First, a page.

Semiconductors and dyes made of plant extracts or insulators made of gelatin, the young researchers use easily biodegradable materials. “These may not be as long-lived as the inorganic alternatives, but they easily survive the service life of disposable electronics,” says Dr. Gerardo Hernandez-Sosa, leader of the Biolicht Young Investigator Group of KIT. After use, he says, the electronics can simply be thrown away into the biowaste bin or on compost heaps, where it will rot like a banana skin.So far, this has not been the case for conventional printed electronics, such as organic light-emitting diodes (OLED). “We call all synthetic materials that are based on carbon “organic”. But this term does not tell us anything about environmental compatibility,” Dr. Hernandez-Sosa explains. For instance, the carrier foil of OLED – the paper equivalent for electronic inks – is made of the same plastic material as conventional beverage bottles. The Biolicht group only uses easily biodegradable materials that can be found in nature. Starch, cellulose, or chitin are suited as carrier foils, for instance. The scientists hardly use metals or metalloids, such as silicon. The advantages of plastic materials: They are bendable, cheap, and can be processed into miles of printing foil. By means of this technology, it is possible to produce on the industrial scale e.g. stickers with an electronic traffic light indicating shelf life or band aids with incorporated sensors to monitor the healing process.
First, electronic components have to be printed onto the compostable foils similar to letters onto paper. Their function depends on the ink used: Instead of dye particles, conducting, semiconducting or non-conducting, i.e. insulating, materials are dissolved in the ink. Upon application, the liquid solvent dries and the remaining layer forms the corresponding component. Work of the Young Investigator Group is aimed at developing biodegradable inks adapted to the new foil material and suited for printing with existing equipment. ”Manufacturers of organic electronics can swap to environmentally compatible materials without having to exchange their printer arsenal,” Dr. Hernandez-Sosa says.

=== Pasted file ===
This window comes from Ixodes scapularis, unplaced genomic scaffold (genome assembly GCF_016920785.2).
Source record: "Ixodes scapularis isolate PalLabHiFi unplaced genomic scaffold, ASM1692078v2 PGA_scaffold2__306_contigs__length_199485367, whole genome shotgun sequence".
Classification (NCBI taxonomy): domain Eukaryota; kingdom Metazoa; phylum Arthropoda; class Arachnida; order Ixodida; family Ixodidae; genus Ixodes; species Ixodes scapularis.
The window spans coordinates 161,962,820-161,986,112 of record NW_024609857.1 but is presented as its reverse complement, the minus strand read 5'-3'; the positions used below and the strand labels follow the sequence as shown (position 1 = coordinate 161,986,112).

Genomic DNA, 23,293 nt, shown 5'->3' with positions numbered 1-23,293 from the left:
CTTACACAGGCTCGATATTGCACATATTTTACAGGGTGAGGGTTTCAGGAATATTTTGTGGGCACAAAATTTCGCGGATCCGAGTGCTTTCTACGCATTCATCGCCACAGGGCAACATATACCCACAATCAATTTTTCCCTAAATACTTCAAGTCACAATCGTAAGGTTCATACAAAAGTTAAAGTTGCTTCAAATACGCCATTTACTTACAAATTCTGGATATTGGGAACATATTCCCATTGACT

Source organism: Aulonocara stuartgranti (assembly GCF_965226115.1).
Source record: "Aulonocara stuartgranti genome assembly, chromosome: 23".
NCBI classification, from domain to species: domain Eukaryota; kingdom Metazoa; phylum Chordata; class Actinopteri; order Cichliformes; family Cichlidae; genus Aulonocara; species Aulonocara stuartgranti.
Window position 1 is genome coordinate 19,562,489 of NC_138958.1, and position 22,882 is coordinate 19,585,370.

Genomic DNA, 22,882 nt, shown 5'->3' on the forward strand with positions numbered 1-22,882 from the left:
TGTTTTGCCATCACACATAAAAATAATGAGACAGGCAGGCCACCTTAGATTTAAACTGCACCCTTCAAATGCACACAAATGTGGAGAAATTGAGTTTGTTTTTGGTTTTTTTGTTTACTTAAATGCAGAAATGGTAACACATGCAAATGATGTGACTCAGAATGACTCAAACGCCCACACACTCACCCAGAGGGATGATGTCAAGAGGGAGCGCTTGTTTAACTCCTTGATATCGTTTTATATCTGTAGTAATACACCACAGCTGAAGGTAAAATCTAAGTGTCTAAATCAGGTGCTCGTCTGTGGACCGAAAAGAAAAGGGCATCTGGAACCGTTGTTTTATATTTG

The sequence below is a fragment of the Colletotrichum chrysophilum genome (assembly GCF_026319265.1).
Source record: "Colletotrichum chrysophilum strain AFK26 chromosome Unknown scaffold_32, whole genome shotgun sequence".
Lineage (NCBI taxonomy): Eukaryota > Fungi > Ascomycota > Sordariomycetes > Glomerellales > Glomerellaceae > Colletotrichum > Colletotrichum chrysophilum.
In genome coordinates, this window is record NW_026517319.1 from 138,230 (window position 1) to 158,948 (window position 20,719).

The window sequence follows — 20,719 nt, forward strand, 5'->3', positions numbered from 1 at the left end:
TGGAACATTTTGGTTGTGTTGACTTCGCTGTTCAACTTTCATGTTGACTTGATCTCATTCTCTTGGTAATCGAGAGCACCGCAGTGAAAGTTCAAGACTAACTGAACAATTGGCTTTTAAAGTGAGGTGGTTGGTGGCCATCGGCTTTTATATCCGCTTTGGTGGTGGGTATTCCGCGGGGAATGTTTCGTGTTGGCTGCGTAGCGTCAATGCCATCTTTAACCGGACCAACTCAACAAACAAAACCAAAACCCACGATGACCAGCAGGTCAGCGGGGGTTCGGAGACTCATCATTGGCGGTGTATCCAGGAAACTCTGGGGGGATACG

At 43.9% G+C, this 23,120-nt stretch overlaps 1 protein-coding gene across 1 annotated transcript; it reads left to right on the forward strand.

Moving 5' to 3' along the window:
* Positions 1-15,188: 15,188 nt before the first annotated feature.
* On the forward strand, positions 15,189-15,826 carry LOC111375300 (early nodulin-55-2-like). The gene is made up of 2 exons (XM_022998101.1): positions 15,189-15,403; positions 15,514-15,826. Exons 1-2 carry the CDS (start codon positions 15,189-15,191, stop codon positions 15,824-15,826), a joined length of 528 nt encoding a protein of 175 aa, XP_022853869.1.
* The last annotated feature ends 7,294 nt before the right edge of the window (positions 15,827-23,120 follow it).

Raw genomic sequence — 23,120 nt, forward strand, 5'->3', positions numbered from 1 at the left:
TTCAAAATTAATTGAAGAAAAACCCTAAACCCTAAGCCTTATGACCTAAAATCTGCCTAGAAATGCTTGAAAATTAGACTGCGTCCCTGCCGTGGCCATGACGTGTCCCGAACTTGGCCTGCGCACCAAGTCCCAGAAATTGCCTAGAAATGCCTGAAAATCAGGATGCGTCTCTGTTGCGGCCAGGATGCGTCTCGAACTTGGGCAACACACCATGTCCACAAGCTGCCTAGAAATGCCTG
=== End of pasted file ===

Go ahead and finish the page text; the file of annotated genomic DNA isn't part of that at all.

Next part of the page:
For the inks, the young scientists now have to identify environmentally compatible materials with the desired electrical properties. Hard gelatin that is used for making drug capsules is suited for insulation, for instance. Selection of the solvent also requires a large expenditure: It has to be in liquid form at temperatures used for printing. Contrary to conventional ink, it must not penetrate into the carrier material, but should form a closed liquid film on it without dripping off. A solvent that is too thick plugs the pores of the printer. A solvent too thin disperses on the carrier foil and does not cover it homogeneously. The properties of the dry material film, however, are crucial to the function of the electronic components: Its thickness that is less than a thousandth of a millimeter must not vary by more than 5%. The scientists expect to have compostable organic electronics ready for the market three years from now.
The Biolicht Young Investigator Group is affiliated to the KIT Light Technology Institute. Its laboratories are located at the InnovationLab, Heidelberg, an application-oriented research and transfer platform of science and industry. It is funded by Karlsruhe Institute of Technology, the companies of BASF SE, Merck, Heidelberger Druckmaschinen AG, and SAP AG, as well as by the University of Heidelberg.
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Karlsruhe Institute of Technology (KIT) is a public corporation pursuing the tasks of a state university of Baden-Wuerttemberg and of a national research center of the Helmholtz Association. The KIT mission combines the three core tasks of research, higher education, and innovation. With about 9,400 employees and 24,500 students, KIT is one of the big institutions of research and higher education in natural sciences and engineering in Europe.